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Going for gold: Athletes compete in Special Olympics

MOUNT ULLA — Samuel Cheek may be just 14 years old, but he’s already lived the dream of many young athletes. In front of packed stands, he’s run fast and hard and been met with near deafening cheers and applause.

Of course, similar cheers and applause were in ample supply Tuesday as nearly 350 Special Olympics athletes of all ages competed in track and field at West Rowan High School.

Samuel, a Southeast Middle School student, has been participating in Special Olympics for nine years. His father, Chase Cheek, said the enthusiastic atmosphere leads to great things for participants.

“I like to see them push themselves beyond what they thought they were capable of,” Cheek said. “You get them in front of all these cheering people, and they’ll do things they probably never dreamed of doing.”

For Samuel, cheers and good old-fashioned legwork meant the day started out with a win. He earned a second-place ribbon in his first event of the day, the 200-meter run.

It was a prize he collected arm-in-arm with his younger sister, 7-year-old Peyton, whom mom Ashley Cheek called his biggest fan.

“This is their day to be a superstar,” said Chase Cheek. “It’s a beautiful thing.”

Apart from the 200-meter run, other events Tuesday included a 100-meter run, 50-meter run and 50-meter walk, as well as long jump, softball throw and more.

West Rowan has hosted the Special Olympics for all but one of the past 15 years. In 2014, Carson High School played host.

According to coordinator Nancy Collins, West Rowan officials quickly requested the event back.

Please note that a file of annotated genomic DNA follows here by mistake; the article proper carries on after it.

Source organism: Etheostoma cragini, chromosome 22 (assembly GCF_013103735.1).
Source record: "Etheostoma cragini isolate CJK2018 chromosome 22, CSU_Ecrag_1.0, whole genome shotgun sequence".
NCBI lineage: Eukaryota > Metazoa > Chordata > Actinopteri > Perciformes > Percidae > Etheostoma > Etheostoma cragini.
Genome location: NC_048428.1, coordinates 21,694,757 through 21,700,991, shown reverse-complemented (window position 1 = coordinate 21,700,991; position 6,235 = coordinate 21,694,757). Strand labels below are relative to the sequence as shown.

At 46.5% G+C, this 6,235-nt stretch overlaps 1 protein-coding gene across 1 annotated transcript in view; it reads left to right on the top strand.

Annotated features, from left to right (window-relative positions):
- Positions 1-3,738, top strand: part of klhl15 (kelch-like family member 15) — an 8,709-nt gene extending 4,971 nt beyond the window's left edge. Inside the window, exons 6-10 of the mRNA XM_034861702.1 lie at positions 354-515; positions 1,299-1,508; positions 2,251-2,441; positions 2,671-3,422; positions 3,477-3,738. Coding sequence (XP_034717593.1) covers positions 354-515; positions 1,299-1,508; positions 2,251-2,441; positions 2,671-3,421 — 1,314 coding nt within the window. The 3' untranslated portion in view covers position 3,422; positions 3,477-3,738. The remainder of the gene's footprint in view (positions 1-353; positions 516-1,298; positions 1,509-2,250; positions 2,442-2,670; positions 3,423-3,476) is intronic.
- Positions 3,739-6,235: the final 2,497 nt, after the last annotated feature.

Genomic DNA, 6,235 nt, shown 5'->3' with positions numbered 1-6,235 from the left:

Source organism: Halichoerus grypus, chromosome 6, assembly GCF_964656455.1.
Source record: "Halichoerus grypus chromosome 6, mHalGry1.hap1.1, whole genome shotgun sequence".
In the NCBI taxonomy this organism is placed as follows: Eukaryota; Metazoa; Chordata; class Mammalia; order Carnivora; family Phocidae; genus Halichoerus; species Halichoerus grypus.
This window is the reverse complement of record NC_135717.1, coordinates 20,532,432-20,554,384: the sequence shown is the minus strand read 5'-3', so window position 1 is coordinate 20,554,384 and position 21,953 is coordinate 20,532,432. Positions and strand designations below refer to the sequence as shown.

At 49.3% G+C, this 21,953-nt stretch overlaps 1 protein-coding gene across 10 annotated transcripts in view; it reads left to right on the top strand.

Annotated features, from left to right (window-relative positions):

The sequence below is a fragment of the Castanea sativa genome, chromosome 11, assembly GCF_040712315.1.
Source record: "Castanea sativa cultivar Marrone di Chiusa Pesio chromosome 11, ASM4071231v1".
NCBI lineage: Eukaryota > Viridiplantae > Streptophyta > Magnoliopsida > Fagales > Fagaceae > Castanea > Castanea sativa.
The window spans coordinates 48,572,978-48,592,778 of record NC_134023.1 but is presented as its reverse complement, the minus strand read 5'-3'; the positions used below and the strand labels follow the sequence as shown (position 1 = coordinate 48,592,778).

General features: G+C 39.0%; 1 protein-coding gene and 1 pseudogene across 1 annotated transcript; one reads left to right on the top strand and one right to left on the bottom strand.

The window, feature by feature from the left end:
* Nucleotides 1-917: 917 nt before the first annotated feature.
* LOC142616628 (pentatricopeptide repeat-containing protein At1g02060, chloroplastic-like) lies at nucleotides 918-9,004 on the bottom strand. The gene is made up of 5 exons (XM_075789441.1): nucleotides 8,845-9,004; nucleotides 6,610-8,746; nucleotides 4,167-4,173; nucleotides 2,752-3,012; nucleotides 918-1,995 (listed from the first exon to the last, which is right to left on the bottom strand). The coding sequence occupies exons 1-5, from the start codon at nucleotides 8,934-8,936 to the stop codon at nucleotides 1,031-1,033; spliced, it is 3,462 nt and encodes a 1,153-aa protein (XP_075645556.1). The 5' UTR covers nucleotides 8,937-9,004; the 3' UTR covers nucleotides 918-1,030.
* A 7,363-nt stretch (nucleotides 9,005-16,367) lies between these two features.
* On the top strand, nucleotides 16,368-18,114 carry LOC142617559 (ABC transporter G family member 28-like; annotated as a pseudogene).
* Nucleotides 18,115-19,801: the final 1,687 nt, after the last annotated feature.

The Olympics has continued to grow in popularity and in offerings since its onset. For the past five years, organizers have included an “Olympic Village” offering refreshments, free samples and additional activities.

Popular extras in the village this year were the Woodleaf Civitan ice cream truck, the Patterson Farm cow train and the West Rowan FFA petting zoo.

But nothing dethroned the popularity of the day’s main events — and the resulting prize ribbons.

“I like winning,” said Special Olympics athlete Patrick Kelly when asked about his favorite part of the day.

Kelly, accompanied by Rebecca Sexton of the Salisbury Police Department, helped start the day by lighting the Olympic Flame. He came with Rowan Vocational Opportunities.

Alexis Abillar, a Catawba College senior who volunteered as an athletic buddy for the day, said she was particularly fond of watching the athletes reach and cross the finish line.

There is just something to be said about the atmosphere, the enthusiasm and the support, she said.

“It’s a super-good experience,” Abillar said. “You don’t have anything to lose by doing it. I would do it every year if I could.”



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